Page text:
WOODBRIDGE – To “do nothing is unacceptable” to keep downtown Woodbridge thriving and in the mix with other towns with train stations.
“Main Street simply cannot fail and absent the infusion of business from foot traffic from local residents and communities it will,” Mayor John McCormac said during his annual State of the Township address in January.
That is why major development is underway of downtown luxury apartments and retail projects.
“The Prism [Capital Partners] project at the [former Rug’s and Riffy’s Bar and Grill on Rahway Avenue] should be open by late spring,” McCormac said.
The project includes 232 luxury rentals and 12,000 square feet of street-level retail space.
The first retail tenant of the site will be LeGrand Coffee House owned by the township’s very own Eric LeGrand.
“Eric’s first business venture will be right here in our downtown,” McCormac said. “He’s an amazing popular young man, who dealt with a truly horrific injury to become a national sensation spokesperson for spinal cord injuries. Anytime someone in the world has a similar injury, they can count on inspiring words from our local hero.”
In October 2010, LeGrand sustained a spinal cord injury at his C3 and C4 vertebrae while playing football for Rutgers University.
The LeGrand Coffee House opened online on Jan. 12. The online shop for LeGrand Coffee House currently features a custom mug and three different types of coffee from Costa Rica, Guatemala and Sumatra.
LeGrand hopes that his company can serve as a vehicle to bring people together and inspire them by providing a “Daily Cup of Believe.” As an African American man in a wheelchair, he knows what it is like to have the odds stacked against you, he said. However, he said he approaches every single day with a mode of positivity that enables him to accomplish any goal he sets his mind towards achieving.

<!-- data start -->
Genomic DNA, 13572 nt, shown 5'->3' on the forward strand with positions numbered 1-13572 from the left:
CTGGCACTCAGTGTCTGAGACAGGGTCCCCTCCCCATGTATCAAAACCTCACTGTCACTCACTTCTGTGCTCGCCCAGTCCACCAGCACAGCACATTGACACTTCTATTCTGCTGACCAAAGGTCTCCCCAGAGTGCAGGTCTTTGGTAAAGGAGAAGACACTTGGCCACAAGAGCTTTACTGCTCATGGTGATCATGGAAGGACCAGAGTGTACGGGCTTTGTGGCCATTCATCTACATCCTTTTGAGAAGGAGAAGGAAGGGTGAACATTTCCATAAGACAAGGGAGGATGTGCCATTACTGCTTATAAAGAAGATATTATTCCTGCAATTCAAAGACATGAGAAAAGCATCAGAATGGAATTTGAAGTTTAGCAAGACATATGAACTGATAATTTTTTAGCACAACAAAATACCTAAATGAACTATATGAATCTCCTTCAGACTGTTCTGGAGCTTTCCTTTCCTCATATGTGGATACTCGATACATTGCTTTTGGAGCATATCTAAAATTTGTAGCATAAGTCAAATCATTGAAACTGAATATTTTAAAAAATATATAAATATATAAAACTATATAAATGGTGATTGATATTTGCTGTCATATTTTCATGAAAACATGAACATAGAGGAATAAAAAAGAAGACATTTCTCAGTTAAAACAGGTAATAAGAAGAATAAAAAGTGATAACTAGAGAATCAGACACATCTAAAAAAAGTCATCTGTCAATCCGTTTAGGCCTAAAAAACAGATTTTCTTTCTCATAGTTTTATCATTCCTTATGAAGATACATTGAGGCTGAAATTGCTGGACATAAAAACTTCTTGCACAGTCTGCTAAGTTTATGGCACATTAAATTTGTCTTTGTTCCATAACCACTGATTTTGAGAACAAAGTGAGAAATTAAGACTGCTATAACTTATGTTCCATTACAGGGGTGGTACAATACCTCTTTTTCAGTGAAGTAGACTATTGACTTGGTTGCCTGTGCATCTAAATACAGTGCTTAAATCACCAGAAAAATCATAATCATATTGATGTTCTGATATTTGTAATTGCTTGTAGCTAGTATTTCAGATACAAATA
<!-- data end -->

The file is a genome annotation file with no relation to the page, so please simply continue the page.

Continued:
Right behind LeGrand’s investment will be a brand new retail site at the corner of Main Street and Route 35. The owners have prepared plans to completely redesign the façade of the building, McCormac said.
The township purchased the old bank building at 106 Main St. McCormac said discussions are underway to bring a steakhouse to the site, which is “something that is sorely needed on Main Street.”
“We are looking forward to many more future investments,” he said, adding construction at the former Hess site, strip mall across the street from Town Hall and the former Stern Tower site has begun.
McCormac said although most residents in the downtown projects will be train and bus commuters, the township has taken and will continue to take steps to mitigate the minimum increase in traffic from the developments.
The township is underway in the complete redesign of Main Street and Route 9 intersection, which will be funded by county and state grants. Truck traffic has been eliminated from Main and Green streets.
McCormac noted the brand new Ross Street School and virtually brand new Woodbridge Middle School are both designed for and can easily handle any number of additional students. He said the 500 Station Village luxury apartments in Avenel have only produced 51 students.
The downtown projects will also bring in tax dollars to the township, McCormac said. The former Stern Senior building produced no taxes as a senior building. With the development, it will pay $23 million over more than 30 years when complete.
The development of the former Hess site will pay $48 million over more than 30 years when complete. And the development of the strip mall across from Town Hall will produce over $1 million a year. The township collected $136,000 from the strip mall site last year.